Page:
Here is something you can persuade your local church congregation into supporting and participating in. After all, WWJD?

On Monday, thousands of low-wage workers, clergy and activists will gather at the U.S. Capitol and more than 30 statehouses across the country to kick off the Poor People’s Campaign (organization website), a civil disobedience movement that aims to push the issue of poverty to the top of the national political agenda. Here’s how the Poor People’s Campaign aims to finish what MLK started:

Inspired by a 1968 initiative planned by the Rev. Martin Luther King Jr., the multiracial coalition will involve 40 days of protests and direct actions to highlight the issues of systemic racism, poverty, ecological devastation, the war economy and militarism. Organizers are pitching it as one of the largest waves of nonviolent direct action in U.S. history.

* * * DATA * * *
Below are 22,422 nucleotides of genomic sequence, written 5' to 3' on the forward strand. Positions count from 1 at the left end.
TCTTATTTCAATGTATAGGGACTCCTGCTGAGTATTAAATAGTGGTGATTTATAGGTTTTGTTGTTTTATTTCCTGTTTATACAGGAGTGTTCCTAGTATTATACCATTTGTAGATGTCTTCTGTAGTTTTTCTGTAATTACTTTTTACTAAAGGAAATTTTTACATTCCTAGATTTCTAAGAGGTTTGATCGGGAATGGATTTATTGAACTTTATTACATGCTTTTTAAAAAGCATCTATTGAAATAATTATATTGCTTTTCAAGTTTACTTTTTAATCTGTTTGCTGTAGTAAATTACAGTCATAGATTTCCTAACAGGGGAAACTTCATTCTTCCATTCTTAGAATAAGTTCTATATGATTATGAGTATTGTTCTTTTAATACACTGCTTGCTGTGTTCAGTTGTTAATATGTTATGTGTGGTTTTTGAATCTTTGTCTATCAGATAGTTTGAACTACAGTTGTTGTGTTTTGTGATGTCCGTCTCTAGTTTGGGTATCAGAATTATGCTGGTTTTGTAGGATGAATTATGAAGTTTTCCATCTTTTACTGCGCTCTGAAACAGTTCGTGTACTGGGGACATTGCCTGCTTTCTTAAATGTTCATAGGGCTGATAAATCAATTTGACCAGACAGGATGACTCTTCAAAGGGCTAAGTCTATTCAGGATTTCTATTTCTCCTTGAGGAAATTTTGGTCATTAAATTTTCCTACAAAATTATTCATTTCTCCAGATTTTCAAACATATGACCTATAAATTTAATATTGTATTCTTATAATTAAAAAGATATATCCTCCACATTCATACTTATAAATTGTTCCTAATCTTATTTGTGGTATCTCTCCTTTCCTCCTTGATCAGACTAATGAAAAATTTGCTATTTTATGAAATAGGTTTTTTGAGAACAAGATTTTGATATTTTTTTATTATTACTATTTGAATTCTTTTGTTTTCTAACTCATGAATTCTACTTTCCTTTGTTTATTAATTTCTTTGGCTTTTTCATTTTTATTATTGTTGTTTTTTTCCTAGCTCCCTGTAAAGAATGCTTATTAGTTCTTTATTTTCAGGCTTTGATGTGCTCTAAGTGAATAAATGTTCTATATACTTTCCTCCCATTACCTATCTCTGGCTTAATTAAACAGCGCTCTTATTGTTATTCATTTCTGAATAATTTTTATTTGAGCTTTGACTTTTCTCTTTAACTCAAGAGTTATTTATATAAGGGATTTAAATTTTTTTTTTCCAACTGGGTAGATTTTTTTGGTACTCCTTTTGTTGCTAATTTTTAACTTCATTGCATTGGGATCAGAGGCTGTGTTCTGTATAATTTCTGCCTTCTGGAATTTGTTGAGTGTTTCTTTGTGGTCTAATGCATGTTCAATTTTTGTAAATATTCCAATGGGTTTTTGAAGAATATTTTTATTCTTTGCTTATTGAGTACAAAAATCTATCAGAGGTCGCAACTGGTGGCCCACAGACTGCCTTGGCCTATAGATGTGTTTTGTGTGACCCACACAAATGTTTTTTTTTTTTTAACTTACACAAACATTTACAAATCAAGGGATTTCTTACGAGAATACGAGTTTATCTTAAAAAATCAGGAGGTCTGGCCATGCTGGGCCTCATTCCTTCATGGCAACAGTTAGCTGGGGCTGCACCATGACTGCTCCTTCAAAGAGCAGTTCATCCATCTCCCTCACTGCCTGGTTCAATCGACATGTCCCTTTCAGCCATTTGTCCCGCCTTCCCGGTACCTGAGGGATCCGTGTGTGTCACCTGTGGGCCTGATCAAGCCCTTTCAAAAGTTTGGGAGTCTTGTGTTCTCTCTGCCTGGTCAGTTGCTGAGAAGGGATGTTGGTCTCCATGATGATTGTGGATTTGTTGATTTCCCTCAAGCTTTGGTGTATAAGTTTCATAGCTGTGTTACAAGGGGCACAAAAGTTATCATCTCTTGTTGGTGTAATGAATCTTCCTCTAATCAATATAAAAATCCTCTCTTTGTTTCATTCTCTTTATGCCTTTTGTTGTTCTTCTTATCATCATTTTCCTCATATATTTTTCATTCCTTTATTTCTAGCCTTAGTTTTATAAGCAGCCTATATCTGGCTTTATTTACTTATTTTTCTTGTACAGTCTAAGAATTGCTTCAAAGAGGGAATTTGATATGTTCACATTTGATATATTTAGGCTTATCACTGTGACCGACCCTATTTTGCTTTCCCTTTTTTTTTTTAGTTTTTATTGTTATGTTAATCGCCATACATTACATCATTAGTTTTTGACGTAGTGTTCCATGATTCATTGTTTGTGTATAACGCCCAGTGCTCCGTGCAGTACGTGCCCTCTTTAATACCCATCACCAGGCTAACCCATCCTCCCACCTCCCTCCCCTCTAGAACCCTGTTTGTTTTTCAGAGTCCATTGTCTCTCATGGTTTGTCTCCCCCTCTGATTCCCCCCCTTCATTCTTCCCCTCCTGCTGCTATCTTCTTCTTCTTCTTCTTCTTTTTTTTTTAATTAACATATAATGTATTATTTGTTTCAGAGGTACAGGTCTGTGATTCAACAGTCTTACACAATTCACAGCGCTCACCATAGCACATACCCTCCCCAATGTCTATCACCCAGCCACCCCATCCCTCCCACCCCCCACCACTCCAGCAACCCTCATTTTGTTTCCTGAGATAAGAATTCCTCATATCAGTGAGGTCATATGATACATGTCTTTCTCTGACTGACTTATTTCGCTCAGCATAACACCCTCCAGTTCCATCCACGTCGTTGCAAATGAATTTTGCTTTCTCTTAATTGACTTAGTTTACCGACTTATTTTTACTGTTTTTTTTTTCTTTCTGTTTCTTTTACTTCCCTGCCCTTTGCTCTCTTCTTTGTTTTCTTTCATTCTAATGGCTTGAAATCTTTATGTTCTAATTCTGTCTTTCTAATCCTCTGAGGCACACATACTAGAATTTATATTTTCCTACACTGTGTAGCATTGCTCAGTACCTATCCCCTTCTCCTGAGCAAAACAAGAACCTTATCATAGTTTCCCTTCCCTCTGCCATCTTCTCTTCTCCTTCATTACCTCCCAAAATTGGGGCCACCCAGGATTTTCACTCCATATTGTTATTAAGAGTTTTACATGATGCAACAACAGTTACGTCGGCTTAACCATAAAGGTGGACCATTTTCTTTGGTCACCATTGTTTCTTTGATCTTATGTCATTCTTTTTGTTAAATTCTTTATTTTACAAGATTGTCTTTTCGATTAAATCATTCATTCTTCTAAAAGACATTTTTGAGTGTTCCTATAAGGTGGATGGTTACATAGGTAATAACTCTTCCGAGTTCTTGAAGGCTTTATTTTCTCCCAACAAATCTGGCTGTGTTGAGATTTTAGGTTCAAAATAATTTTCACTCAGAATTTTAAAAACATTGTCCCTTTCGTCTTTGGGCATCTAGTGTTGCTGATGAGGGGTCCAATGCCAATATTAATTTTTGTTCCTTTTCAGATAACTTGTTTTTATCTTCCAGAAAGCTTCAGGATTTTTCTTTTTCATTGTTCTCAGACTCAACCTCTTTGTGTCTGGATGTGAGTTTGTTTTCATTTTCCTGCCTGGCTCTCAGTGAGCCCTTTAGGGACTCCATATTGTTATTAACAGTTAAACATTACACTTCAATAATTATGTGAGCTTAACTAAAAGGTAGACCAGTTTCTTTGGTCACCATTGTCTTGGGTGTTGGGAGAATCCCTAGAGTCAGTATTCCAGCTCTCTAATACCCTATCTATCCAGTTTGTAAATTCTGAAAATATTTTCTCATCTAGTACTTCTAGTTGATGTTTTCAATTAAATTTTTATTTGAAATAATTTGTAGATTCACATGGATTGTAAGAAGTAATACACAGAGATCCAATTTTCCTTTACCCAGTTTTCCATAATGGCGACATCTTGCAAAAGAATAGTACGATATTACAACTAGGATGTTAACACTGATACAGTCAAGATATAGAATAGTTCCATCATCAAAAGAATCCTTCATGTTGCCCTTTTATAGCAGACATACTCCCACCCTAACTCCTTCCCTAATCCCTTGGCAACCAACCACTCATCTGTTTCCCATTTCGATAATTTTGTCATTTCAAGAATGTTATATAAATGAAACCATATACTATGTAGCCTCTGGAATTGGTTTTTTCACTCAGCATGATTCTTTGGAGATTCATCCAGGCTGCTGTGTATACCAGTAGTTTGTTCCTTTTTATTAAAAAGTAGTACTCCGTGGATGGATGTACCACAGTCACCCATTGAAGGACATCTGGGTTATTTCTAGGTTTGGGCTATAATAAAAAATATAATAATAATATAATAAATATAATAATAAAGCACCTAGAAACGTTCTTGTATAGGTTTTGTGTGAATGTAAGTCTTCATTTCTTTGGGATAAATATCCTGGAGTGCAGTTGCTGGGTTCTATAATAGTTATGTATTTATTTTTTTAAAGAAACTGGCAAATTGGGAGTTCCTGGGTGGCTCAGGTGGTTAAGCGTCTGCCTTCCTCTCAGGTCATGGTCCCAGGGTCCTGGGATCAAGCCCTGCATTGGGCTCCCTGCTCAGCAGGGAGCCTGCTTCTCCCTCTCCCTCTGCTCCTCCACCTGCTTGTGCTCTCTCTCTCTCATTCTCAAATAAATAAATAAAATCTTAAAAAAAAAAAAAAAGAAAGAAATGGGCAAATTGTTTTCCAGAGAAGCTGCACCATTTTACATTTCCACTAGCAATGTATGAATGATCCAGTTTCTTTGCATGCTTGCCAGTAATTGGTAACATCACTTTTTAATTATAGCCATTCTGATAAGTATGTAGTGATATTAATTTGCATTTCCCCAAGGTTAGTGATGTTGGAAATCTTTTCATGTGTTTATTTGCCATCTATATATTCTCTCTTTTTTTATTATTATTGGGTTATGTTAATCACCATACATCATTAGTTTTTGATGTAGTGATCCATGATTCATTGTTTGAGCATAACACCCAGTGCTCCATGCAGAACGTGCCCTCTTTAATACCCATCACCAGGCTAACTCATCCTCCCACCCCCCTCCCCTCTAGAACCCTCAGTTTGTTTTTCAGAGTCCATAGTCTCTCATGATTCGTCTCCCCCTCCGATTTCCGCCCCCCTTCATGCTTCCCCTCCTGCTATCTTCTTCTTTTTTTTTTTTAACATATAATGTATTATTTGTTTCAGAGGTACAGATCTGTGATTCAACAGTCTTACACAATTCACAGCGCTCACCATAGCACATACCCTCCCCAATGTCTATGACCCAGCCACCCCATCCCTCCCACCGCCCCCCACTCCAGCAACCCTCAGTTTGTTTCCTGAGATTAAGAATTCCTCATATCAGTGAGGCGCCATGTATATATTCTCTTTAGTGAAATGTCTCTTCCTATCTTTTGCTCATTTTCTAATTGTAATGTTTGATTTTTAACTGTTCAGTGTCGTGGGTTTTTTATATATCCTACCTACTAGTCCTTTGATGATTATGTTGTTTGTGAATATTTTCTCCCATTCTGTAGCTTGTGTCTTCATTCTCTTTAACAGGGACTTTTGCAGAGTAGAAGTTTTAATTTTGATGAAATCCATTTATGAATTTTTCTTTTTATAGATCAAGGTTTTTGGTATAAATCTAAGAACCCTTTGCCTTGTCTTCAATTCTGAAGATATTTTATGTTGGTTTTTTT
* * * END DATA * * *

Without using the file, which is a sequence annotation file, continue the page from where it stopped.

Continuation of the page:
About 41 million Americans live below the official poverty line, the majority of them white. Organizers with the Poor People’s Campaign say official measures of poverty are too narrow, and the number of poor and low-income Americans expands to 140 million if food, clothing, housing and utility costs, as well as government assistance programs, are taken into account.

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Trumpism, moral relativism, and GOP tribalism (Updated)

Dana Milbank of the Washington Post had an interesting piece about the moral decay of the GOP the other day, Republicans redefine morality as whatever Trump does: